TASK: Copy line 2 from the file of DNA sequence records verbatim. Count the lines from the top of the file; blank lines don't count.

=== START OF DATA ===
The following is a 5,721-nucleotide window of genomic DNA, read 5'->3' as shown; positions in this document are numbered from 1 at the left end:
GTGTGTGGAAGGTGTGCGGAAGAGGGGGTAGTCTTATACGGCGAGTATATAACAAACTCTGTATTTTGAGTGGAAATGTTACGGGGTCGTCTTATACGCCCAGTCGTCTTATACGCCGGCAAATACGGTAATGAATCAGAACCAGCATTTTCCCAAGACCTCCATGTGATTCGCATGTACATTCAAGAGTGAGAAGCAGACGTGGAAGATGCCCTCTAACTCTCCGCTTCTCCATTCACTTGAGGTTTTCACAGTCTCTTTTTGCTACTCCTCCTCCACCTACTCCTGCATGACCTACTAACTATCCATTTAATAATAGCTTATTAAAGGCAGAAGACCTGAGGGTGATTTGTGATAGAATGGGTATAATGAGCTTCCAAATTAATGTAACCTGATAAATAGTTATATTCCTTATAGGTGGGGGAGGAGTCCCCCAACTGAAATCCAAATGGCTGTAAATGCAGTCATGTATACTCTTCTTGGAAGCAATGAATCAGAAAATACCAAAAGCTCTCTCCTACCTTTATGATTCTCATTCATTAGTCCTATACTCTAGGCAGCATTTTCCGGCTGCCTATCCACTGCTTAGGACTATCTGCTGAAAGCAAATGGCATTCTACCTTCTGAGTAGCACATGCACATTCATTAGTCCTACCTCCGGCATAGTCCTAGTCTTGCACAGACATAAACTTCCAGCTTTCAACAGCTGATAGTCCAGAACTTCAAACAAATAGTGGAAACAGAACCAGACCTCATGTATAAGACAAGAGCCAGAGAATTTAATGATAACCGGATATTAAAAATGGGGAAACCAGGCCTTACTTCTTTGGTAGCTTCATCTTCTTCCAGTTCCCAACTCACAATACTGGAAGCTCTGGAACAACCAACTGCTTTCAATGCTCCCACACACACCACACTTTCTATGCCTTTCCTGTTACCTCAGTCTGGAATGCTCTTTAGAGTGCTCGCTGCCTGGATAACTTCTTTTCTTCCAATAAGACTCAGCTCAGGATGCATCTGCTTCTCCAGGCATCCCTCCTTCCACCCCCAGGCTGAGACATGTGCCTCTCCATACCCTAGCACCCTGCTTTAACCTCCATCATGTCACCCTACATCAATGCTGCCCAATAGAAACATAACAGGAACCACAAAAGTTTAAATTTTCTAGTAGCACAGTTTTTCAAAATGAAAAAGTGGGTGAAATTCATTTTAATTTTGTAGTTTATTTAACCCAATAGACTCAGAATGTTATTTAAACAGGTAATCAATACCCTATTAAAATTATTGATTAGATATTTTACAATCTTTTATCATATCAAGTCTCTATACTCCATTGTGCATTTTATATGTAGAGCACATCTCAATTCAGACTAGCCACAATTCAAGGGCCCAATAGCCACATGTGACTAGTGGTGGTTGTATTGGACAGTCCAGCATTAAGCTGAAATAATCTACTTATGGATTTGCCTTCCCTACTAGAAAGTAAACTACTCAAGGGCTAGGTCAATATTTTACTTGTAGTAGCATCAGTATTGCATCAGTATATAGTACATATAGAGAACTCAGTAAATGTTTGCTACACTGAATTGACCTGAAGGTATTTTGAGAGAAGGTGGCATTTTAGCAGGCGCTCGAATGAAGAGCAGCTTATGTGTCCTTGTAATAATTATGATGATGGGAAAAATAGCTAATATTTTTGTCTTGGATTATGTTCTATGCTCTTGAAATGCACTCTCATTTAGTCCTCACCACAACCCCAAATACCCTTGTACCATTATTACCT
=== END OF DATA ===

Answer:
GTGTGTGGAAGGTGTGCGGAAGAGGGGGTAGTCTTATACGGCGAGTATATAACAAACTCTGTATTTTGAGTGGAAATGTTACGGGGTCGTCTTATACGCCCAGTCGTCTTATACGCCGGCAAATACGGTAATGAATCAGAACCAGCATTTTCCCAAGACCTCCATGTGATTCGCATGTACATTCAAGAGTGAGAAGCAGACGTGGAAGATGCCCTCTAACTCTCCGCTTCTCCATTCACTTGAGGTTTTCACAGTCTCTTTTTGCTACTCCTCCTCCACCTACTCCTGCATGACCTACTAACTATCCATTTAATAATAGCTTATTAAAGGCAGAAGACCTGAGGGTGATTTGTGATAGAATGGGTATAATGAGCTTCCAAATTAATGTAACCTGATAAATAGTTATATTCCTTATAGGTGGGGGAGGAGTCCCCCAACTGAAATCCAAATGGCTGTAAATGCAGTCATGTATACTCTTCTTGGAAGCAATGAATCAGAAAATACCAAAAGCTCTCTCCTACCTTTATGATTCTCATTCATTAGTCCTATACTCTAGGCAGCATTTTCCGGCTGCCTATCCACTGCTTAGGACTATCTGCTGAAAGCAAATGGCATTCTACCTTCTGAGTAGCACATGCACATTCATTAGTCCTACCTCCGGCATAGTCCTAGTCTTGCACAGACATAAACTTCCAGCTTTCAACAGCTGATAGTCCAGAACTTCAAACAAATAGTGGAAACAGAACCAGACCTCATGTATAAGACAAGAGCCAGAGAATTTAATGATAACCGGATATTAAAAATGGGGAAACCAGGCCTTACTTCTTTGGTAGCTTCATCTTCTTCCAGTTCCCAACTCACAATACTGGAAGCTCTGGAACAACCAACTGCTTTCAATGCTCCCACACACACCACACTTTCTATGCCTTTCCTGTTACCTCAGTCTGGAATGCTCTTTAGAGTGCTCGCTGCCTGGATAACTTCTTTTCTTCCAATAAGACTCAGCTCAGGATGCATCTGCTTCTCCAGGCATCCCTCCTTCCACCCCCAGGCTGAGACATGTGCCTCTCCATACCCTAGCACCCTGCTTTAACCTCCATCATGTCACCCTACATCAATGCTGCCCAATAGAAACATAACAGGAACCACAAAAGTTTAAATTTTCTAGTAGCACAGTTTTTCAAAATGAAAAAGTGGGTGAAATTCATTTTAATTTTGTAGTTTATTTAACCCAATAGACTCAGAATGTTATTTAAACAGGTAATCAATACCCTATTAAAATTATTGATTAGATATTTTACAATCTTTTATCATATCAAGTCTCTATACTCCATTGTGCATTTTATATGTAGAGCACATCTCAATTCAGACTAGCCACAATTCAAGGGCCCAATAGCCACATGTGACTAGTGGTGGTTGTATTGGACAGTCCAGCATTAAGCTGAAATAATCTACTTATGGATTTGCCTTCCCTACTAGAAAGTAAACTACTCAAGGGCTAGGTCAATATTTTACTTGTAGTAGCATCAGTATTGCATCAGTATATAGTACATATAGAGAACTCAGTAAATGTTTGCTACACTGAATTGACCTGAAGGTATTTTGAGAGAAGGTGGCATTTTAGCAGGCGCTCGAATGAAGAGCAGCTTATGTGTCCTTGTAATAATTATGATGATGGGAAAAATAGCTAATATTTTTGTCTTGGATTATGTTCTATGCTCTTGAAATGCACTCTCATTTAGTCCTCACCACAACCCCAAATACCCTTGTACCATTATTACCT